This week, Cineast looks a look at Sex Tape and Zach Braff’s Wish I Was Here.
Jason Segel and Cameron Diaz star in this comic romp about the two least understood facets of human life: sex and computers. Segal and Diaz play Jay and Annie, a married couple with two kids who, 10 years into their marriage, seem to need a little something to reinvigorate their sex life. So, using an iPad (product placement?) they make a sex tape—a three-hour long computer video of themselves performing every sex act in the manual. Then, the rest of Sex Tape involves Jay and Annie’s desperate struggle to prevent their video from going public: you see, in a twist that seems all too plausible, Jay has managed to accidentally upload the video to “the cloud,” that nebulous place that’s not quite the web but not quite private either, and it turns out that all of their friends and family have become privy to their activity. How to remove this scandalous content from “the cloud” before it reaches “the web” proves tricky—let’s face it, does anybody really understand how any of this stuff works?
Wish I Was Here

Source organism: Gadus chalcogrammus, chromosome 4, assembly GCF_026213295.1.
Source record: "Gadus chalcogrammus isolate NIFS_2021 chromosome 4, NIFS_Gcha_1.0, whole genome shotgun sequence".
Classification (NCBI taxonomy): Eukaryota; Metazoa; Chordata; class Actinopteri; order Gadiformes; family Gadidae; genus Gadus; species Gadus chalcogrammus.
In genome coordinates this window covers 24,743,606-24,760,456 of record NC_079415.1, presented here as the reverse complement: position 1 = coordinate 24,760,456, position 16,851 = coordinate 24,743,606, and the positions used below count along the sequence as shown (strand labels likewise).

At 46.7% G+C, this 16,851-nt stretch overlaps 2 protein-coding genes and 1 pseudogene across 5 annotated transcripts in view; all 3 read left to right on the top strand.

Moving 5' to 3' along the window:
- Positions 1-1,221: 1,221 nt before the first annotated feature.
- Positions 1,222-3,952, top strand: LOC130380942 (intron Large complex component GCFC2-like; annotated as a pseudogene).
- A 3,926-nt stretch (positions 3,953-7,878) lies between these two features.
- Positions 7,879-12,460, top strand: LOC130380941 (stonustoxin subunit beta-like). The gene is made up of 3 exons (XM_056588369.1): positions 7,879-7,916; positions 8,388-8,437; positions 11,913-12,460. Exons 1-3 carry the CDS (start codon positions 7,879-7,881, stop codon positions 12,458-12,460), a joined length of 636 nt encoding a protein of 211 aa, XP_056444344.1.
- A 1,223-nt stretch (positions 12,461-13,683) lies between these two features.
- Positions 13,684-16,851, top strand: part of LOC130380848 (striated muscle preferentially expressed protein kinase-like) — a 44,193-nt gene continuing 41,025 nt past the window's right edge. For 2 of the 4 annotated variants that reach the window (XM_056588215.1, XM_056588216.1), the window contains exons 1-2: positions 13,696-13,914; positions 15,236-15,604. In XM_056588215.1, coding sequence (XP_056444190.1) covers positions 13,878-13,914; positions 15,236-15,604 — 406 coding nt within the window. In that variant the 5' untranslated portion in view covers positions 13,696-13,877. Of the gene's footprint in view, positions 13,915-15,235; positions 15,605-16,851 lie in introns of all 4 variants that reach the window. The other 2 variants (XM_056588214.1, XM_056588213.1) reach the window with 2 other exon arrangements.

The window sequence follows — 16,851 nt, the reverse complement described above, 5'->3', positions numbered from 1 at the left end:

Hollywood has an ongoing ambivalence toward male immaturity. On the one hand, it does a big business producing the overblown action and/or sci-fi films that provide support for childlike fantasies that persist well into adulthood, fantasies that can seem to trap some men in a state of arrested development. Likewise it produces any number of narratives that suggest that giving up on dreams is tantamount to giving up on life. On the other hand, Hollywood also frequently makes lower budget films that impugn immature men for being in thrall to the very childlike fantasies that it wants them to indulge in. Films that disparage the dreamers. Wish I Was Here is an example of this other type of film. Zach Braff plays Aidan Bloom, a struggling actor with a rich fantasy life who allows his family to depend on the earnings of his tolerant wife Sarah—played by Kate Hudson. This has worked out okay so far, as Aidan’s widowed father Saul, played by Mandy Patinkin, has been picking up the slack by paying for Aidan’s kids’ education. But when daddy’s money dries up, maybe it’s time for Aidan to finally grow up. Instead of knuckling under and getting a job like everybody else, though, Aidan tries to salvage his fantasy world by attempting to home-school his children in a way that will allow his dreams to survive. Misadventure upon misadventure is the inevitable result. Here, the failure of Aidan to grow up is treated as a problem. Maybe it is, but isn’t it an example of Hollywood’s usual lessons being learned too well?